For these and other working women the closing of day care centers where their children were cared for while they worked represents a major loss. And they argue the need for understanding when a teacher arrives late or stays home because her child is ill.
AMNLAE has set up commissions to deal with the areas of health, nutrition, education, work, and the environment Also, at their most recent Congress (March 4, 1991) a special plenary session was held on women in political parties.
During the years 1991-1993, AMNLAE has pledged to advance the interests of women in the following areas: unemployment, maltreatment, sexual abuse and sexual blackmail, abandonment, paternal irresponsibility, the proliferation of juvenile delinquency, the introduction from abroad of drug trafficking which affects equally men, women and children, prostitution in all of its forms—in all cases as these themes relate to the women and the family.
AMNLAE is also working today in conjunction with other social agencies to defend the gains of the revolution, e.g. with CIPRES and the Movimiento Cornunal to oppose the confiscations of land and houses. In coordination with the Movimiento Comunal, AMNLAE is lobbying for legislation that would enable women to have the title to property owned jointly with a man put in her name or in both of their names. This would give a woman a degree of security in circumstances where her husband or companion rejects her (and her/their children) for another woman.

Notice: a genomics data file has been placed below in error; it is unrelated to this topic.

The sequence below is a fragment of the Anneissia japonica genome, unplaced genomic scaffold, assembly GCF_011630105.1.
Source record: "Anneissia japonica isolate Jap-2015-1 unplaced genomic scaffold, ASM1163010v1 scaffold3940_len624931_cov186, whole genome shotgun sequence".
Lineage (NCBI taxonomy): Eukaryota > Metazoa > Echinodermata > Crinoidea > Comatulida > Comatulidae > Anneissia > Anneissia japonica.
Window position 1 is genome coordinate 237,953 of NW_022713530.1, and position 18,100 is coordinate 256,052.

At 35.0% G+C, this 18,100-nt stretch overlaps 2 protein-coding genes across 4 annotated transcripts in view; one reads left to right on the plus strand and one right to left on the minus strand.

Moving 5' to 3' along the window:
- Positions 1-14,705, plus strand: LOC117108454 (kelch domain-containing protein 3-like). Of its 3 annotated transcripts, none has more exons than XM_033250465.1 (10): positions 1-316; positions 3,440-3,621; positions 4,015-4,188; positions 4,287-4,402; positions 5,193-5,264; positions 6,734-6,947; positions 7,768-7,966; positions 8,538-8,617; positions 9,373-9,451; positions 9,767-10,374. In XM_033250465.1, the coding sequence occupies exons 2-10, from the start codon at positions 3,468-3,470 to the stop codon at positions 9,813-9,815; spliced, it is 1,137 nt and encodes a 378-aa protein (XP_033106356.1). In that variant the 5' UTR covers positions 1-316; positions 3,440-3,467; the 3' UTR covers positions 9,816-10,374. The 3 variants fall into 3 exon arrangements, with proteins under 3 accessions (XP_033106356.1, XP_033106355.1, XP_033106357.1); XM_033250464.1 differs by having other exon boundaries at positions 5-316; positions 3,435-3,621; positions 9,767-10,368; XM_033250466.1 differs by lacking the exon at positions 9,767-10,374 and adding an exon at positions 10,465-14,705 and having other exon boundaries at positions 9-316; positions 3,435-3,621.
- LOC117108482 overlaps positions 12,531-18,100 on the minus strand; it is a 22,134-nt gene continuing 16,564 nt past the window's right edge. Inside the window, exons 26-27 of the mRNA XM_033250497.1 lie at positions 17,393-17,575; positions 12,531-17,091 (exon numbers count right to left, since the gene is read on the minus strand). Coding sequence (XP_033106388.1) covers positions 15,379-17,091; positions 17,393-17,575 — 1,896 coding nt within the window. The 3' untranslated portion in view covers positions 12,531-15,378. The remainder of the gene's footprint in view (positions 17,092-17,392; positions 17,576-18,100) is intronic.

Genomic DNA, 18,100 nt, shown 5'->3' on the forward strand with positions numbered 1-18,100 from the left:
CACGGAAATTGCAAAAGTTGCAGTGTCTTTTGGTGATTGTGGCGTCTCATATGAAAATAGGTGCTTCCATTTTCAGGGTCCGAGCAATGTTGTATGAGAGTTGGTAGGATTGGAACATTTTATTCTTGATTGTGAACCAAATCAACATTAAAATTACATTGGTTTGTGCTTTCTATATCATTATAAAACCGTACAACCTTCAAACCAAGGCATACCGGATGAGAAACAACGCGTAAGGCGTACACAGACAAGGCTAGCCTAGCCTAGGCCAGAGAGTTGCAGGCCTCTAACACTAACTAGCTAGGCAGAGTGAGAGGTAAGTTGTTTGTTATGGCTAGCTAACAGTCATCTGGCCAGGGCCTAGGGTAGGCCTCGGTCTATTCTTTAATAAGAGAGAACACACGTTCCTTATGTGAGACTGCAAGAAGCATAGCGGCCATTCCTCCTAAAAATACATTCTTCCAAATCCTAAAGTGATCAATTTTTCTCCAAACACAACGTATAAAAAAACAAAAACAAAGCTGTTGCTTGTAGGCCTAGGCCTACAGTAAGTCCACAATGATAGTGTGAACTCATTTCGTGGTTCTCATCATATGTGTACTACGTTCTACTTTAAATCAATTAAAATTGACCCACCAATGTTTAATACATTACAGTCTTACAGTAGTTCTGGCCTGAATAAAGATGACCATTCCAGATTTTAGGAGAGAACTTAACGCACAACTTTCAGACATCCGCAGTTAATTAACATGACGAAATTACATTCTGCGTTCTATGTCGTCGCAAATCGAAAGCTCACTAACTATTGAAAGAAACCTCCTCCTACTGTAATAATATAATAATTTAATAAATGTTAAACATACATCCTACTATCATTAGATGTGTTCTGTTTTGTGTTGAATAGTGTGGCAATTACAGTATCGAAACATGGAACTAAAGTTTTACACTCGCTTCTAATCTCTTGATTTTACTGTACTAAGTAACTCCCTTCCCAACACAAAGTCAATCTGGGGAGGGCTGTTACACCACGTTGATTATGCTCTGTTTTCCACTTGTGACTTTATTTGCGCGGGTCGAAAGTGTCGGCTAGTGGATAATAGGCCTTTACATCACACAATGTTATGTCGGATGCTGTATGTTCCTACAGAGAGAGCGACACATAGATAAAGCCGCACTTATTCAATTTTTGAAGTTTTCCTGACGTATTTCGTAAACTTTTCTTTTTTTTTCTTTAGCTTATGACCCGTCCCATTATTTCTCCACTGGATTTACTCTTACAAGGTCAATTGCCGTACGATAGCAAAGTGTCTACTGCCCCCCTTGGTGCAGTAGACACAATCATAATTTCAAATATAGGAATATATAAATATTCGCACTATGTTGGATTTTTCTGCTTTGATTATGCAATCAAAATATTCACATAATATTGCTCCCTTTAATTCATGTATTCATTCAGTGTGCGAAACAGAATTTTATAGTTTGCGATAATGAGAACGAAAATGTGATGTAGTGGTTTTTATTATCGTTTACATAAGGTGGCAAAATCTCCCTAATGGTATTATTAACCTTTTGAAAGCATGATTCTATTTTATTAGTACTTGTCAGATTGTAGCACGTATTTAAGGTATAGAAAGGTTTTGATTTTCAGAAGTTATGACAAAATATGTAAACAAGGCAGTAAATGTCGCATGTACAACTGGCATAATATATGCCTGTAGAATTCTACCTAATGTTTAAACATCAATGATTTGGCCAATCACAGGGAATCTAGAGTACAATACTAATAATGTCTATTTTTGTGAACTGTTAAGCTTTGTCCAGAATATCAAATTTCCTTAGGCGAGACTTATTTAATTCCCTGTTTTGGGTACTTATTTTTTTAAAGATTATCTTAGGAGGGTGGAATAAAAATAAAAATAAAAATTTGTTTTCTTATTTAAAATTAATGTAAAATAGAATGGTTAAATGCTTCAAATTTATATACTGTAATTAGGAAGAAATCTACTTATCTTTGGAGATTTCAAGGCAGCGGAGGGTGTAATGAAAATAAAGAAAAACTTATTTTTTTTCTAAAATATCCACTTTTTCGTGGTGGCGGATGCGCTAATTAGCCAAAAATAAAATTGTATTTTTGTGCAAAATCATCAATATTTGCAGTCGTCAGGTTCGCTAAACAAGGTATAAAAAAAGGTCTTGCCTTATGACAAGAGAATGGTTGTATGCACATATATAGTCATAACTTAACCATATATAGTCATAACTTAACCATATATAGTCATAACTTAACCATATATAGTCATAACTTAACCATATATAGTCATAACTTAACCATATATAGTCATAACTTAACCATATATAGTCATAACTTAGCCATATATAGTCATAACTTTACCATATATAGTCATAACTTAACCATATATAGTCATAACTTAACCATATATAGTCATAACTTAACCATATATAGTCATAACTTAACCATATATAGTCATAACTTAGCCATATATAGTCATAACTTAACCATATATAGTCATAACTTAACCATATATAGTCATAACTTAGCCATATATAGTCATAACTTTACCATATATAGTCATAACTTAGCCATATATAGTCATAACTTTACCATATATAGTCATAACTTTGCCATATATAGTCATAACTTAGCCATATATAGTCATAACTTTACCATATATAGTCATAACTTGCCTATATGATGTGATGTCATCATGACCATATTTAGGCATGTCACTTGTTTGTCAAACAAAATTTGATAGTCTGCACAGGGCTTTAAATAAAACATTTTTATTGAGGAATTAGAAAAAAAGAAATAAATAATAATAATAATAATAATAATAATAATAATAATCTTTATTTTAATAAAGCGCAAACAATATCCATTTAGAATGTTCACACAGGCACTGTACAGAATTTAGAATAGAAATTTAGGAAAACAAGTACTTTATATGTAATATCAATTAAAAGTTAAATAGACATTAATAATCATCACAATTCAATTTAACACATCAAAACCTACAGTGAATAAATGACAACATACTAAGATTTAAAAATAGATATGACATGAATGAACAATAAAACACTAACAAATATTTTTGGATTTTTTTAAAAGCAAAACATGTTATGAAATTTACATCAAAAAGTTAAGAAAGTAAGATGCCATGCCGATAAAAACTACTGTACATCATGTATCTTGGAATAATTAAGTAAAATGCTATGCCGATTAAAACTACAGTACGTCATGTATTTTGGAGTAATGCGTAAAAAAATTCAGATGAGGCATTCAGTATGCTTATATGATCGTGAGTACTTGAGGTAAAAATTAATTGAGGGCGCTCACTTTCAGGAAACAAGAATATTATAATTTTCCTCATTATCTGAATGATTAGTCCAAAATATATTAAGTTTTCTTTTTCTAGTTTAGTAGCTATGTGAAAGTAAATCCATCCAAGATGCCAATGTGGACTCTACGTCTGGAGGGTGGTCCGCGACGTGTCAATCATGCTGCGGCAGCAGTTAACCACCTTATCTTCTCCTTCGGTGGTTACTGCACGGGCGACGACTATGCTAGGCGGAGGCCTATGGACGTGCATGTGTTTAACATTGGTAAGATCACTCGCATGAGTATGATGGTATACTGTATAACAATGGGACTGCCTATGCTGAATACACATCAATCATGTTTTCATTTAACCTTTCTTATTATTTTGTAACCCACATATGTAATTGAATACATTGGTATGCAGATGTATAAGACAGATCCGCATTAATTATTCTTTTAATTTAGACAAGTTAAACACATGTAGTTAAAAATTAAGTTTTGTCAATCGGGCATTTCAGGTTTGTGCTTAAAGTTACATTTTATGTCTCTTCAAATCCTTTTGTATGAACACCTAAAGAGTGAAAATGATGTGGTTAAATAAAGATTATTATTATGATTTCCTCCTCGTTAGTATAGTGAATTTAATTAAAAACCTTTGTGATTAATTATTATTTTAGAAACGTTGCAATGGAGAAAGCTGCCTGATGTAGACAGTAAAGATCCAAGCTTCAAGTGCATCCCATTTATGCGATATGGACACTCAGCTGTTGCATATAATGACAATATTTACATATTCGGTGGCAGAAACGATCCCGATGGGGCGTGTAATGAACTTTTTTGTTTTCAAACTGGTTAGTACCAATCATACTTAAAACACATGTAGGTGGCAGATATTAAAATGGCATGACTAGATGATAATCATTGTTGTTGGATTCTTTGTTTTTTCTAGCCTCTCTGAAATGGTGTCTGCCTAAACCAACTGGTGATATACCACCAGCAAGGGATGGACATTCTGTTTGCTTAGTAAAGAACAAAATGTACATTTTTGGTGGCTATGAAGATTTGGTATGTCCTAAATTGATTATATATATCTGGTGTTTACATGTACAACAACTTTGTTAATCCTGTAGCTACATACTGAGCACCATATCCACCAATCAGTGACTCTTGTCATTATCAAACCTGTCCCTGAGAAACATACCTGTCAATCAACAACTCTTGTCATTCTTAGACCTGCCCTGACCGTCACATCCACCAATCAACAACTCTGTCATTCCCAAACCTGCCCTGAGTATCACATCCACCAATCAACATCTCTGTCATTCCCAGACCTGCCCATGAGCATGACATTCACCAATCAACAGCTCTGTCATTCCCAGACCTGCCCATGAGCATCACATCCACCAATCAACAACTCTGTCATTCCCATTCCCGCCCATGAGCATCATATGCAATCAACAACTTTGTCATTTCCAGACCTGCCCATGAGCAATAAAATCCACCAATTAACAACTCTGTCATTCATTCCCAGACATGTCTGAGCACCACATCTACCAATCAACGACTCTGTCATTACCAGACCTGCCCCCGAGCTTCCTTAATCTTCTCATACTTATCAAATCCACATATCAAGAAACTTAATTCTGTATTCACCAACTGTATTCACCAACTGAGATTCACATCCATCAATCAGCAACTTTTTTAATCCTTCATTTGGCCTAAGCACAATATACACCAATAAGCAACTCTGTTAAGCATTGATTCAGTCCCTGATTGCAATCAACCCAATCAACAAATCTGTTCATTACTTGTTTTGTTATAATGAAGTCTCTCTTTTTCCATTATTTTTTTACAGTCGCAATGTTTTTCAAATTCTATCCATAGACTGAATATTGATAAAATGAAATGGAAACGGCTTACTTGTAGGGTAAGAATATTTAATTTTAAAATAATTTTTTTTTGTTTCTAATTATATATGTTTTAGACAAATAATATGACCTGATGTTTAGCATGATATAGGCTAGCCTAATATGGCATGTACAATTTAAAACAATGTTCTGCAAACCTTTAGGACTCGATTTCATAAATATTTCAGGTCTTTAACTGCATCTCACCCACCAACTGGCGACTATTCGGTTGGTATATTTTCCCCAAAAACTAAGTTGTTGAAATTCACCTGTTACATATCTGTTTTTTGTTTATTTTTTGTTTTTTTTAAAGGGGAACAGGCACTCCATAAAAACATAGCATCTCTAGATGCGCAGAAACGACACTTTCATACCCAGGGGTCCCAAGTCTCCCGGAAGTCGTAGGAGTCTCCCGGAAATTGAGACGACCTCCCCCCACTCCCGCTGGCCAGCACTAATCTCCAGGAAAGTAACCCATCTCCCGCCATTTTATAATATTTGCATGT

Women continue to manage Nicaragua’s markets today as they did in the days prior to and following the Conquest In Managua a group of women including Ritha Fletes Z., a member of the directorate of AMNLAE, head the Negotiating Commission of the Federation of Small Merchants of the Markets of Managua. Recently they took a full page ad in the newspaper La Barricada stating their demands for legislation and policy changes to protect their rights.